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Gather Around, My Young Apprentices While I'm sure you've all successfully navigated your instutionally-approved courses in music theory, you may still have some questions regarding fine details (How does the Iadd6 differ from the vi6/5?), tricky concepts (What was a common-tone o7 again?), or even the purpose of it all (How will this help me do anything, much less play the piano?). Well, unfortunately, you have encountered me, and I wrote a whole dissertation about this sort of thing. I am prepared to tell you far more than you want to know. So, I will begin by providing a brief recess for those of you who wish to jump ship. Farewell, and good luck! Disclaimer These are books I like. I make no apology for my taste, and if something's missing feel free to put it on your own list. Still Here? Good... I'm going to assume a basic knowledge of the fundamentals ... you know, clef and rhythm reading, scales, key signatures, intervals, and triads. Even though most of you went on directly to harmony, the well-informed theory student will proceed next to counterpoint: Counterpoint Study of Counterpoint: From Johann Joseph Fux's Gradus Ad Parnassum The original text, a classic since 1725. Counterpoint: Fundamentals of Music Making A startling and orignial text. Counterpoint in Composition: The Study of Voice Leading A very beautiful text, and probably the most comprehensive. After you've mastered all of that, then you can tackle harmony:
Harmony Harmony and Voice Leading By far, the very best. Tonal Harmony, with an Introduction to Twentieth-Century Music Almost as good, and very easy to read. This will do it, of course, but you really owe it to yourself to read some of the other great works on harmony, to name only two: Theory of Harmony (California Library Reprint Series) Schoenberg is my hero. Harmony An early work of Schenker's with some amusing jibes at Schoenberg. If this seems like too many books to read, there is a brilliant overview of both counterpoint and harmony in: Structural Hearing: Tonal Coherence in Music (Dover Books on Music) and, in fact, if you only buy one book from this list, make it this one. Salzer must have been an extraordinary teacher.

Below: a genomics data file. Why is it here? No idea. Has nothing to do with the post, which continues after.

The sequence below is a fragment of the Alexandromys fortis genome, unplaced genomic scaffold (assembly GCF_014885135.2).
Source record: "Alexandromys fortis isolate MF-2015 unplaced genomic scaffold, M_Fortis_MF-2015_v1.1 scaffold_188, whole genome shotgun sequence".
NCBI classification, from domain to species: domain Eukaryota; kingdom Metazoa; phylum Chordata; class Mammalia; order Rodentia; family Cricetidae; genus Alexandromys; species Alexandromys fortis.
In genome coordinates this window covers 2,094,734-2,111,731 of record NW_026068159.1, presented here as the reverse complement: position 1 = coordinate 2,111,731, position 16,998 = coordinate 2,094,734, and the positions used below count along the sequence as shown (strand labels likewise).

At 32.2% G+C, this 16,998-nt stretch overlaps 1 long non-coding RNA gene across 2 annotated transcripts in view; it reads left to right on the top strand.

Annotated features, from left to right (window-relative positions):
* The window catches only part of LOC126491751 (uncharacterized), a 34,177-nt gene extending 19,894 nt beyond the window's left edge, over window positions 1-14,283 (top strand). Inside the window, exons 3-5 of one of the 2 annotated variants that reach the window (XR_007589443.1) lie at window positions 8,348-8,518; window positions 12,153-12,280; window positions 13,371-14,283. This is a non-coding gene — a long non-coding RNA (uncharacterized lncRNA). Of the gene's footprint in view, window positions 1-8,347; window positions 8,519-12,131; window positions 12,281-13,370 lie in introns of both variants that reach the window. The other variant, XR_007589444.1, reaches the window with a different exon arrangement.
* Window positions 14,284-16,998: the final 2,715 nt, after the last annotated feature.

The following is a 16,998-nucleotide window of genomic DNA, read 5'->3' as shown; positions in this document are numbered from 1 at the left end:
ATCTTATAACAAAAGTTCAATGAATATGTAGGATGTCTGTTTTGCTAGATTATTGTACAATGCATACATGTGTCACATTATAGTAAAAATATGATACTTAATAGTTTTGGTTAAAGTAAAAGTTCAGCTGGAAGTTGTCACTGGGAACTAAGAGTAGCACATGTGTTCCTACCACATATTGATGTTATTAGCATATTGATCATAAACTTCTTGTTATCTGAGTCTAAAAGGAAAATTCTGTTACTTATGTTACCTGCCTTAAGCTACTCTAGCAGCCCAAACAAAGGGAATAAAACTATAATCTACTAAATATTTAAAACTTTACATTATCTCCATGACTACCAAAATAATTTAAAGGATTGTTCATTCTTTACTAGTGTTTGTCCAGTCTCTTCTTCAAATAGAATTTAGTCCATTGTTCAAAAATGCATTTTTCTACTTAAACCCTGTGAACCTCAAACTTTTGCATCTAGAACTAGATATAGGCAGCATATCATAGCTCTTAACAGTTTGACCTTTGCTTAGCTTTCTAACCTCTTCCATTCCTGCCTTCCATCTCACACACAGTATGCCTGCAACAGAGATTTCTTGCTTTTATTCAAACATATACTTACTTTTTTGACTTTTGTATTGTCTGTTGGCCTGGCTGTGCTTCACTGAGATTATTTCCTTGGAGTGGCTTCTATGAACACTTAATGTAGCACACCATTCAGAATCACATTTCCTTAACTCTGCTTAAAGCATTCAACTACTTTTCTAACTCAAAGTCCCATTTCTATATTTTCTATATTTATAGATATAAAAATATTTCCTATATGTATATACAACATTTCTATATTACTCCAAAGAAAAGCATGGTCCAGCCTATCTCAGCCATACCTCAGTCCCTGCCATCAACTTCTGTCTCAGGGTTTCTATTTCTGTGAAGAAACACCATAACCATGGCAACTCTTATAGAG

Analysis Well, I have to admit, my favorite form text is Kent Williams's "Form, Texture, and Process in Tonal Music" which is not generally avaliable (unless you take one of my classes or order it from him). However, there are many other great resources, including: Sonata Forms (Revised Edition) The definitive work. Guidelines for Style Analysis Great ideas. Philosophy and the Analysis of Music: Bridges to Musical Sound, Form, and Reference (Contributions to the Study of Music and Dance) Flawed, but interesting.
Aural Skills Perhaps the most important element, although frustrating for the beginner. A New Approach to Sight Singing (Fourth Edition) This is the one I've always used in class. While I'm quite fond of it, I think, given the choice, I'd switch to Music for Sight Singing I've never used a dictation text before, but this year I'm trying Ear Training: A Technique for Listening w/ Audio CD, I'll let you know if I like it. [A quick word from the field: I like the idea of this text, but ultimately, I don't like the text. I suscribe to the scale-step function philosophy, and this has too many interval drills. Further, the pacing of the examples is not ideal--the rhythm problems get too difficult too quickly, while the harmonic examples don't proceed quickly enough.]